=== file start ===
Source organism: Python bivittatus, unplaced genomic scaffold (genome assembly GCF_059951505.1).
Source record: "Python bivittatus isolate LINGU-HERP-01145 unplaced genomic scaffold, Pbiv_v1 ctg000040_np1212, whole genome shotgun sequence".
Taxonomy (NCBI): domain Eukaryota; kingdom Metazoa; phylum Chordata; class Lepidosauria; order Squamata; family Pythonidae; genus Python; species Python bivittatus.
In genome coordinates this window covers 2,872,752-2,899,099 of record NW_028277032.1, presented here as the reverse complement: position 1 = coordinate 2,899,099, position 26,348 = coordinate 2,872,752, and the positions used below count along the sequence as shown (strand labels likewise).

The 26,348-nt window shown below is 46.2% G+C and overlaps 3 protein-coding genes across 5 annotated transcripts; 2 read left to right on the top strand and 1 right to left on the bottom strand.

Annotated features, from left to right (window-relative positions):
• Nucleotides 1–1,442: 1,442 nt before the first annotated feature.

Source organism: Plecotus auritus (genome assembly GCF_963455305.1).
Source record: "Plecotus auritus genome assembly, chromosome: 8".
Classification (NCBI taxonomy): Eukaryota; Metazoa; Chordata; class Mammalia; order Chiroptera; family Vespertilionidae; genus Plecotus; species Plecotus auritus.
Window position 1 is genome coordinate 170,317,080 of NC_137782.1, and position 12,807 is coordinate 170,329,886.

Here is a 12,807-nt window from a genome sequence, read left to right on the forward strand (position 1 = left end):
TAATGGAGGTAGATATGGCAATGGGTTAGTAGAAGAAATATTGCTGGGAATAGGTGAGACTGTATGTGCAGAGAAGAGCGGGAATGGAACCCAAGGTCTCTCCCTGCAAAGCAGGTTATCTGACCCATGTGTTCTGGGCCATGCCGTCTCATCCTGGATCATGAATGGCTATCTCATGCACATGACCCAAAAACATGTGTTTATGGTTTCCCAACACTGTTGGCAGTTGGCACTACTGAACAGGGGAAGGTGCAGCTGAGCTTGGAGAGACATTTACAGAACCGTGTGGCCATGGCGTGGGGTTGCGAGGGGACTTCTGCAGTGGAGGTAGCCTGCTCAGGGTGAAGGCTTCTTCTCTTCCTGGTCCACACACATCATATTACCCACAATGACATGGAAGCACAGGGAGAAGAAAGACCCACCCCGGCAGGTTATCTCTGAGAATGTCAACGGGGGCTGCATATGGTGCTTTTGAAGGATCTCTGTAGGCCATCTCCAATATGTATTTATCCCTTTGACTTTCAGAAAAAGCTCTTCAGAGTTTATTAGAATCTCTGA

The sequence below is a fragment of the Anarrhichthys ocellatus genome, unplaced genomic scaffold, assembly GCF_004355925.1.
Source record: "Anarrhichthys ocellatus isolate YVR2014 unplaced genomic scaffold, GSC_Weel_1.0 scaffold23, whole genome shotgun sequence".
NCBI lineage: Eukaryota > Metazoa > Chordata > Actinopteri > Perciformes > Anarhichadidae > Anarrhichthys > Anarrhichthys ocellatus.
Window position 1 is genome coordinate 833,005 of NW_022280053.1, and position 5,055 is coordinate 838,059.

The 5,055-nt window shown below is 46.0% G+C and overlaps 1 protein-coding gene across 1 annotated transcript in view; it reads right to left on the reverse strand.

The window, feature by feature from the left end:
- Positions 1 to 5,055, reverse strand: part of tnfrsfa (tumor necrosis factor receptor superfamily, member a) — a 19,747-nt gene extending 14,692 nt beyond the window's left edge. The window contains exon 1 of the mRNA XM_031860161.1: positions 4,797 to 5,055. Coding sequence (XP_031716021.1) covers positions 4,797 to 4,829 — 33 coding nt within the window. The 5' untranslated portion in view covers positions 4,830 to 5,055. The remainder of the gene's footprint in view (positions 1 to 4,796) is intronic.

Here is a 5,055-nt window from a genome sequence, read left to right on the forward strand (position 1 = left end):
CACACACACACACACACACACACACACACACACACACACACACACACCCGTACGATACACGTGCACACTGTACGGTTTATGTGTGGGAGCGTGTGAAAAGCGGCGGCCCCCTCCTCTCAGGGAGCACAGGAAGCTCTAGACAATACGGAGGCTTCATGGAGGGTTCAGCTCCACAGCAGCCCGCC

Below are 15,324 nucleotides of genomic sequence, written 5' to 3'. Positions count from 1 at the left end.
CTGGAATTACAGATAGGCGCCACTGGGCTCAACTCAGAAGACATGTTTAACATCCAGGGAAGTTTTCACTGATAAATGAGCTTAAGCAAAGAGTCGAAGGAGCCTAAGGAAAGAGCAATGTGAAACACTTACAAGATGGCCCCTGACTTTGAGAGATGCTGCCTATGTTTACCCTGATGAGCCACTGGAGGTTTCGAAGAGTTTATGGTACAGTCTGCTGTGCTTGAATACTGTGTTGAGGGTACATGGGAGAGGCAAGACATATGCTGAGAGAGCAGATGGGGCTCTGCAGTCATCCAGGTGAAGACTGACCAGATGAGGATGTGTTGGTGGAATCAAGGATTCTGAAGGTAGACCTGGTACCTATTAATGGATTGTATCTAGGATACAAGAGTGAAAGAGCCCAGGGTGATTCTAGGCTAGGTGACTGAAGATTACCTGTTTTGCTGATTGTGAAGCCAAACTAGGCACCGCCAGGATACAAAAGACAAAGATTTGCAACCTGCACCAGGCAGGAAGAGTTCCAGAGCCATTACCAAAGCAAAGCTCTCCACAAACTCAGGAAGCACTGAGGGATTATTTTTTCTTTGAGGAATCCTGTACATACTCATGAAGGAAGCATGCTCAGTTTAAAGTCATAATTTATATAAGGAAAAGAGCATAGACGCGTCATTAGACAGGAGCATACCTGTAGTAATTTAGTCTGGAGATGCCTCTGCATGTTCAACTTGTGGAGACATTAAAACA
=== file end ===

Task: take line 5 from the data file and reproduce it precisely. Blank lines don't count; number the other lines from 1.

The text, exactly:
The 26,348-nt window shown below is 46.2% G+C and overlaps 3 protein-coding genes across 5 annotated transcripts; 2 read left to right on the top strand and 1 right to left on the bottom strand.